At this point in history, whatever arrangement is made, hairstyles quickly became one of those sayings of international art that spread fashion across the globe. The standards were variety and innovation. Some women shaved off their foreheads and were left looking highbrow like Elizabeth 1 who was popular for her many perukes. Women preferred their hair blonde at the time and most of them went on to bleach their hair being under the sun with saffron or medicated Sulphur on their hair. Blonde wigs quickly became the most sought after in France and in Italy. Mary, the Queen of Scots had in her possession so many curled wigs and adorned her head with lace.
Mainstream interpretations of the early 16th century often described English men having long hair and cleanly shaven chins. Beards weren’t a thing at the time. By the turn of the century, English courtiers had reduced their hair and taken to stylish beards with fancy names such as the “swallowtail” and “the spade”.
The pictures of the renowned Flemish painter Sir Anthony Van Dyke show aptly the Cavalier style that got to its peak in the 1630s and 1640s where men had long hair and clean pointy beards with brimmed hats on. Hair became a political thing during the English civil war when Protestant roundheads fought the more elegantly coiffed forces of King Charles I. the pilgrims of the colony of new Plymouth saw long hair as arrogance.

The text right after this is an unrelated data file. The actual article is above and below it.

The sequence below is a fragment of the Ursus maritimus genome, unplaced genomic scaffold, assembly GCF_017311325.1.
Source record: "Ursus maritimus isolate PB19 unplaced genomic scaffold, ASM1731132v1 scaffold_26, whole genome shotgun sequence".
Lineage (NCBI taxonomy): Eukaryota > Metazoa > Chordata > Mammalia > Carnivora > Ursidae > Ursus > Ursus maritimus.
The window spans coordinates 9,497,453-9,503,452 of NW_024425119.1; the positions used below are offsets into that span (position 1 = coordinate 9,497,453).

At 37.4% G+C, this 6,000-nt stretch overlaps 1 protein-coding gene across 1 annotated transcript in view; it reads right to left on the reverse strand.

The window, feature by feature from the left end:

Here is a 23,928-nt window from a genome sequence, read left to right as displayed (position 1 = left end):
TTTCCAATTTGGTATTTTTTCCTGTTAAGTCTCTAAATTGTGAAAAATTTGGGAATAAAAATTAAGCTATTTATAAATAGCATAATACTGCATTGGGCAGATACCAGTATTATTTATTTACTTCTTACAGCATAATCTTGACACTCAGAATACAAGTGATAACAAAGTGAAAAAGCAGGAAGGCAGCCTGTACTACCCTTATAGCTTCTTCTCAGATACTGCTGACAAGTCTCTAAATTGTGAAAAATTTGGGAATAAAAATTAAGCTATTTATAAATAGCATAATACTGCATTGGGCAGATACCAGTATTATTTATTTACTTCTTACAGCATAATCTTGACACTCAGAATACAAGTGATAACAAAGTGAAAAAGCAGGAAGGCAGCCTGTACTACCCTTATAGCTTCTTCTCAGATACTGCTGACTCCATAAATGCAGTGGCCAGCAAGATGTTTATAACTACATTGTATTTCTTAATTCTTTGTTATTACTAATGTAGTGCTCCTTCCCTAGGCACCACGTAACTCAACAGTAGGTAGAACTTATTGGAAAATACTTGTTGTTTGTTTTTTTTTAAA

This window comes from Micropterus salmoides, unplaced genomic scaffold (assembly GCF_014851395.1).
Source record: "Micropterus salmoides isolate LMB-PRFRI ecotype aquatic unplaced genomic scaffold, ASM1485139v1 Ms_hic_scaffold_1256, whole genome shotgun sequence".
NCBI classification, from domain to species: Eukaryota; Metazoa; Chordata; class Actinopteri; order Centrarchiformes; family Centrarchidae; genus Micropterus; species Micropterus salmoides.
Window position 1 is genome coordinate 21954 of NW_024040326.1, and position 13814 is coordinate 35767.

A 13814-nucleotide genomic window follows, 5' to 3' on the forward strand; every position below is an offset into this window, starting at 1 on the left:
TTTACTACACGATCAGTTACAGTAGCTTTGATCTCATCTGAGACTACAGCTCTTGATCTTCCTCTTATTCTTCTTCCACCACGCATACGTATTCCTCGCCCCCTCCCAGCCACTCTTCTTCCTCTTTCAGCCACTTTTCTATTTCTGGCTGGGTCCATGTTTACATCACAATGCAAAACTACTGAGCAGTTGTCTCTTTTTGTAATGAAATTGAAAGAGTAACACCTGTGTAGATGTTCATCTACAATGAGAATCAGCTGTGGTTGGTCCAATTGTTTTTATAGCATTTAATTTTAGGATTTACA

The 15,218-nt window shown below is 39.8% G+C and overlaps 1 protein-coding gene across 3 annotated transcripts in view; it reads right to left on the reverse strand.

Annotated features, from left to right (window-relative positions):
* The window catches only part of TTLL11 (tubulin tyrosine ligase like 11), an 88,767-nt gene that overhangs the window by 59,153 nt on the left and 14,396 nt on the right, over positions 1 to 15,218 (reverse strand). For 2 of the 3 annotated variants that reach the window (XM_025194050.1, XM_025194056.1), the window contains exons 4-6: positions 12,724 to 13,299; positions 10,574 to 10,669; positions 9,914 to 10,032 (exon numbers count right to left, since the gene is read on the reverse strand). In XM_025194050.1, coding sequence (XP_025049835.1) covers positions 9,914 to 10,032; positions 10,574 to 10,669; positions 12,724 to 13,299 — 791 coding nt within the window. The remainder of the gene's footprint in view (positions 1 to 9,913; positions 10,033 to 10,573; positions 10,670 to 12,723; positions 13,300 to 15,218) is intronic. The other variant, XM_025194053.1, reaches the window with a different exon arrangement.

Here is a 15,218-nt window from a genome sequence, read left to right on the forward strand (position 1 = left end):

This righteous stance on hair must have dialed down because, in later portraits of Cromwell, he is shown with long hair although still shorter than the styles observed with the French court. This was the time of periwigs for men. Naturally, the French court brought in so much blonde hair that Louis XIV’s minister of finance Colbert attempted placing a ban on wigs in France in order to curb the over pour of French gold.
The most common style with women at that time was the “hurluberlu” which was unevenly cut with tow lengthy curls over the shoulders. Madame de Maintenon and the “Fontage” also wore this with the high curls held in place with the ribbon and bow made by the King’s new mistress, the Duchess de Fontage. The fashions of Versailles moved to other courts of Europe and from there to the other classes of all countries.